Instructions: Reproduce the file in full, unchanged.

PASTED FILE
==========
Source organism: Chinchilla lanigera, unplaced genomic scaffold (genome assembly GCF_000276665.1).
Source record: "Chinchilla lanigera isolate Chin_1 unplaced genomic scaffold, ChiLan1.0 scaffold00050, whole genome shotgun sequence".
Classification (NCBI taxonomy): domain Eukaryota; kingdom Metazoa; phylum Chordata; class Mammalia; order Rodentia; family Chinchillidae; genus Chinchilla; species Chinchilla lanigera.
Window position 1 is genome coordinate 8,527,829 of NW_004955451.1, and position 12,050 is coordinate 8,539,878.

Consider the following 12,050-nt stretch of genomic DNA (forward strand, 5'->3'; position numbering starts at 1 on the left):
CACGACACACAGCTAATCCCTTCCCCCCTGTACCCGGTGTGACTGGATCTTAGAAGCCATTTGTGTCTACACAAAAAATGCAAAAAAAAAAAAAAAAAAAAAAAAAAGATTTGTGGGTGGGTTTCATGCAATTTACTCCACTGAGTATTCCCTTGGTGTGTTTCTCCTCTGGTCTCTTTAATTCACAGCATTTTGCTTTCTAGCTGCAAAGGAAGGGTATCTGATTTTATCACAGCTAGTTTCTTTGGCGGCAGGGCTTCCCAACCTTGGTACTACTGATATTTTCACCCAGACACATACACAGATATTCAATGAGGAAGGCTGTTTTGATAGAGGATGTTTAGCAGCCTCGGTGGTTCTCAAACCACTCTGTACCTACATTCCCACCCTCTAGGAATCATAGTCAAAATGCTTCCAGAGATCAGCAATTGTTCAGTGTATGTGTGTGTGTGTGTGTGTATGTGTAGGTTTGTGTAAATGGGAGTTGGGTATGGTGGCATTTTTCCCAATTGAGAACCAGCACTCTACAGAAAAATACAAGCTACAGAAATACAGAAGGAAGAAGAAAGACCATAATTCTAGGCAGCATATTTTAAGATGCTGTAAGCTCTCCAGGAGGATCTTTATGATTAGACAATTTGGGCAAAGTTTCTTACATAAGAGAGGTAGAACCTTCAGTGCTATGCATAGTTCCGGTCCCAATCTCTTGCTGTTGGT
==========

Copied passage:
Source organism: Chinchilla lanigera, unplaced genomic scaffold (genome assembly GCF_000276665.1).
Source record: "Chinchilla lanigera isolate Chin_1 unplaced genomic scaffold, ChiLan1.0 scaffold00050, whole genome shotgun sequence".
Classification (NCBI taxonomy): domain Eukaryota; kingdom Metazoa; phylum Chordata; class Mammalia; order Rodentia; family Chinchillidae; genus Chinchilla; species Chinchilla lanigera.
Window position 1 is genome coordinate 8,527,829 of NW_004955451.1, and position 12,050 is coordinate 8,539,878.

Consider the following 12,050-nt stretch of genomic DNA (forward strand, 5'->3'; position numbering starts at 1 on the left):
CACGACACACAGCTAATCCCTTCCCCCCTGTACCCGGTGTGACTGGATCTTAGAAGCCATTTGTGTCTACACAAAAAATGCAAAAAAAAAAAAAAAAAAAAAAAAAAGATTTGTGGGTGGGTTTCATGCAATTTACTCCACTGAGTATTCCCTTGGTGTGTTTCTCCTCTGGTCTCTTTAATTCACAGCATTTTGCTTTCTAGCTGCAAAGGAAGGGTATCTGATTTTATCACAGCTAGTTTCTTTGGCGGCAGGGCTTCCCAACCTTGGTACTACTGATATTTTCACCCAGACACATACACAGATATTCAATGAGGAAGGCTGTTTTGATAGAGGATGTTTAGCAGCCTCGGTGGTTCTCAAACCACTCTGTACCTACATTCCCACCCTCTAGGAATCATAGTCAAAATGCTTCCAGAGATCAGCAATTGTTCAGTGTATGTGTGTGTGTGTGTGTGTATGTGTAGGTTTGTGTAAATGGGAGTTGGGTATGGTGGCATTTTTCCCAATTGAGAACCAGCACTCTACAGAAAAATACAAGCTACAGAAATACAGAAGGAAGAAGAAAGACCATAATTCTAGGCAGCATATTTTAAGATGCTGTAAGCTCTCCAGGAGGATCTTTATGATTAGACAATTTGGGCAAAGTTTCTTACATAAGAGAGGTAGAACCTTCAGTGCTATGCATAGTTCCGGTCCCAATCTCTTGCTGTTGGT